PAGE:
Clayton Hamilton joins the Alaska Ocean Acidification Network this fall as part of the Alaska Marine Conservation Council’s Fishing Fellowship program. Clayton is based in Juneau and will be working with the network 5-10 hours a week over the next six months on outreach and fishing community engagement.
Q: Tell us about your background – how did you get interested in fishing and what role does it play in your life?
Despite a fairly sizeable detour in Iowa, I have always been interested in living on and with the ocean. Today fishing is what I do. It is a way to live with the ocean, a way to participate in the natural order. I love our Alaskan seasonal way of life. It suits me and keeps me healthy and happy. When I first came to Alaska it was with Americorps. I stayed and knew that I wanted to learn more about this place and ecosystem and so I worked with the Alaska Dept. of Fish & Game for a few years and got an AAS in Alaskan fisheries management and aquaculture from the University of Alaska Southeast. By this time, though, I had started fishing for cod in the winters, first in Kodiak and then in Southeast. More and more, the desire to spend more time on the water and to work for myself led me towards fishing which is now that I do full time. As I look towards the future I plan to keep fishing and to branch out into mariculture.
Q: How did ocean acidification emerge on your radar, and what makes you interested in the topic?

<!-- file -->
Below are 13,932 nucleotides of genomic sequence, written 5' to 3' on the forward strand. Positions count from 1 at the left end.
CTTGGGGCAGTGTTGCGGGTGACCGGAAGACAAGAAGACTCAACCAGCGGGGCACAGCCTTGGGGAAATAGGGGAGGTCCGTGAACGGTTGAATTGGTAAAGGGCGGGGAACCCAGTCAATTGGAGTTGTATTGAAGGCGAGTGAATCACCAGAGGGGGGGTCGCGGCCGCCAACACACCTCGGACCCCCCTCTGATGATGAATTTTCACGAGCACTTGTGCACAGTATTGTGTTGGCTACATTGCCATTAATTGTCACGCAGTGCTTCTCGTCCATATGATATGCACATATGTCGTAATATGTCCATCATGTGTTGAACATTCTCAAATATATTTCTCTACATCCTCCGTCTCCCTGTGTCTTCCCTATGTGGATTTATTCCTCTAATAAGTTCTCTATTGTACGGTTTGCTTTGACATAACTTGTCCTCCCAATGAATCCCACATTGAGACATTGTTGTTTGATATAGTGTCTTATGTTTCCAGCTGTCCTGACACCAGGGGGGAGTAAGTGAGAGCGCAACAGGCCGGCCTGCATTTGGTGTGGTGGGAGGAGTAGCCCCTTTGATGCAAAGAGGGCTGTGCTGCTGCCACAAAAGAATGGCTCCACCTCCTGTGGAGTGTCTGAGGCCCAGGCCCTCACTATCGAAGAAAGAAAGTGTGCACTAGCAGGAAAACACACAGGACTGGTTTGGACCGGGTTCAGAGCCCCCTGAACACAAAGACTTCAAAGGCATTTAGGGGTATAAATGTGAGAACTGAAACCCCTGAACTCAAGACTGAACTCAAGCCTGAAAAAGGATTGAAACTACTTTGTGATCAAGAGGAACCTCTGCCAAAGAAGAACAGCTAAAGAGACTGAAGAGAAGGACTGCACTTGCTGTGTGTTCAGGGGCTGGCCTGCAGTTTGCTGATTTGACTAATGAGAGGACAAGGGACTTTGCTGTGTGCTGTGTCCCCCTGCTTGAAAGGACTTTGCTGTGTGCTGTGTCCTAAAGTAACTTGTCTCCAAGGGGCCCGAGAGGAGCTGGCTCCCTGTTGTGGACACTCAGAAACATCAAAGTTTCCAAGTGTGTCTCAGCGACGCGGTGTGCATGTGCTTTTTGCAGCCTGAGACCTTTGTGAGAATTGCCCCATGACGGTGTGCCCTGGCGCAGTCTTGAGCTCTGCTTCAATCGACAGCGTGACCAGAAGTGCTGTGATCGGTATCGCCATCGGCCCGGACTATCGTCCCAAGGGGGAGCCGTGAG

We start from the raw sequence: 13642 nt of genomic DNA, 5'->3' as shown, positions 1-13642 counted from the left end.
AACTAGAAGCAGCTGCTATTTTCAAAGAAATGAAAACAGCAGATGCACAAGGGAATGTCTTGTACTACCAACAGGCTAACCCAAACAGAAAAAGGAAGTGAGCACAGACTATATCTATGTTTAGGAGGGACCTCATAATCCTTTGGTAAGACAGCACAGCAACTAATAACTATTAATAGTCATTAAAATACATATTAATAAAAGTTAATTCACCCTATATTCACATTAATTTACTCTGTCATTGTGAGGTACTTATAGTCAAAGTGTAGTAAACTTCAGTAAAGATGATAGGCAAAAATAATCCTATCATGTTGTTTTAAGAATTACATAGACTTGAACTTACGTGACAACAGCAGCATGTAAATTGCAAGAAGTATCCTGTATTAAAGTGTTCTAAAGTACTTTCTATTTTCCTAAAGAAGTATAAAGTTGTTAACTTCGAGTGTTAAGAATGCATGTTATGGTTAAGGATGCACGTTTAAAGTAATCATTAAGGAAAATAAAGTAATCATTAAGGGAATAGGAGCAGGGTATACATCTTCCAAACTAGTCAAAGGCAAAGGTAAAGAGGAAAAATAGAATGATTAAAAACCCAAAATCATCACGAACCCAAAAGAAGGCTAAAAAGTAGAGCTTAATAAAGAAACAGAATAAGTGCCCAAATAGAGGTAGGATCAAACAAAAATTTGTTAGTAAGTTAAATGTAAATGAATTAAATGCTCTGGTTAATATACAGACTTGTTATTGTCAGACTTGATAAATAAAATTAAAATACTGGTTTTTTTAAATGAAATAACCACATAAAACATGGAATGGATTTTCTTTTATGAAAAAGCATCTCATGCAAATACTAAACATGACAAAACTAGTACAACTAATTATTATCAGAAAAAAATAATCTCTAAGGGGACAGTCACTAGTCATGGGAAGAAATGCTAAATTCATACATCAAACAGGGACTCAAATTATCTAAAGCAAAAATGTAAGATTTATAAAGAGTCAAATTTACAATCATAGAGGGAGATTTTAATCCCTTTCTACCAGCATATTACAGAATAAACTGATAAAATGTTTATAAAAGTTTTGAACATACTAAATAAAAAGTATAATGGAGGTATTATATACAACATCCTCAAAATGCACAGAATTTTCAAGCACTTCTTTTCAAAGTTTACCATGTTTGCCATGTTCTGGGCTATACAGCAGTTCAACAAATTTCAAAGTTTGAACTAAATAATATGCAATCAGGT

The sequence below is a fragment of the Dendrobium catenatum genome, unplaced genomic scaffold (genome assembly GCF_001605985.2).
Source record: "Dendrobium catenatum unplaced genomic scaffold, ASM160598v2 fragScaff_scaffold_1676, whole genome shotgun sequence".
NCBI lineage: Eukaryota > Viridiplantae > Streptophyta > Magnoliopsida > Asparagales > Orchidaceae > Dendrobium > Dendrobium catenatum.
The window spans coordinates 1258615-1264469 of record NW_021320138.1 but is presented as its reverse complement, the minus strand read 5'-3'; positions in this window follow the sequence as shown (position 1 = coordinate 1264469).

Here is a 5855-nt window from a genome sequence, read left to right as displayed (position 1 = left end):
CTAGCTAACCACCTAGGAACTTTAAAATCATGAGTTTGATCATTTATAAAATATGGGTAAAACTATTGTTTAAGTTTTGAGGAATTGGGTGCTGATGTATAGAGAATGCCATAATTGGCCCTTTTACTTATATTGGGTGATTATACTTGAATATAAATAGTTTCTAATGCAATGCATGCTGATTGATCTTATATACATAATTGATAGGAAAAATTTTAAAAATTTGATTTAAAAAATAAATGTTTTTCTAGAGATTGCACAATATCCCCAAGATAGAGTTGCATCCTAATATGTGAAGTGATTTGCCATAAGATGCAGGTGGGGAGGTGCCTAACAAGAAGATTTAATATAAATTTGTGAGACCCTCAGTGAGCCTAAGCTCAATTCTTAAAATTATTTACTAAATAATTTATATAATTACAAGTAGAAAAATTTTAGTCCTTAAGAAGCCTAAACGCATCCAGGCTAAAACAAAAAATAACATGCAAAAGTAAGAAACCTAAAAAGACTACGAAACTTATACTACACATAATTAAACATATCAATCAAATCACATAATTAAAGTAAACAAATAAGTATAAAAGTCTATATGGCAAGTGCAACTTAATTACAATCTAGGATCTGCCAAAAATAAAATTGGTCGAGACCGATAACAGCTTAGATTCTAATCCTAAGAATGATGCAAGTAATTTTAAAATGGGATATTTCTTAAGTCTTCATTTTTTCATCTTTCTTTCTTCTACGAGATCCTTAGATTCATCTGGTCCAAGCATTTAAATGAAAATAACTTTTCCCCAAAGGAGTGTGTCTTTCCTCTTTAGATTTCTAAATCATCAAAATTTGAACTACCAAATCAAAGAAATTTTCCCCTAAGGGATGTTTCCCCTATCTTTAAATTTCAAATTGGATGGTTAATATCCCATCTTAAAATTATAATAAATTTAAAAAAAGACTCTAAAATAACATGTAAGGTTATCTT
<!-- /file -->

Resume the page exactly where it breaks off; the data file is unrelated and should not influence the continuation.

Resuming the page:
OA has been on my radar from the outset. What it actually means for fishing, fish and the ocean community, I’m not sure. This is a big part of my motivation to learn more for myself and to start speaking with the broader community about what OA will mean in the future. The ocean is going to get more acidic and that will have real impacts on landings and on the ecosystem as a whole. Only by understanding this phenomenon will we be able to cope with it.
Q: What’s your sense on how fishermen think about ocean acidification? Are your fishing colleagues aware of the issue? Is it something fishermen discuss?
The fishermen I have met here in Alaska are in tune with the world they live in. Fishermen are aware of the issues and often very well informed and connected, despite the somewhat isolated nature of the work and lifestyle. Ocean acidification can be a difficult issue to approach initially as pH is not a factor we are used to dealing with. That being said, Alaska fishermen are well-placed as advocates for ocean management and are leading the way when it comes to fighting for habitat in Alaska.
Q: How do you see fishermen playing a role in addressing the issue?
As a fisherman, I see amazing things every day and while my experience is pretty limited, I see the ocean changing day by day and season by season. We all do. Alaska small boat fishermen are deeply aware of their relationship to the natural world. Behind every successful conservation story I can think of were stakeholder advocates speaking out for the health of the resource and more commonly, the health of the ecosystem that sustained them. Fishermen are leading the fight for habitat protection in Alaska right now and with proper outreach can be mobilized to act on ocean acidification as well.
Q: What do you most hope to get out of your fellowship with the Alaska Ocean Acidification Network?
I am already enjoying all the fun and engaging people I am meeting.
I have all my eggs in the ocean basket. I am buying into Alaska salmon; I fish all year round and I’m working towards starting a mariculture company here in Juneau. My future is tied to the health of the Gulf of Alaska and that is why I am truly interested in what’s going on in the state to learn more about this phenomenon and then in turn to deal with it.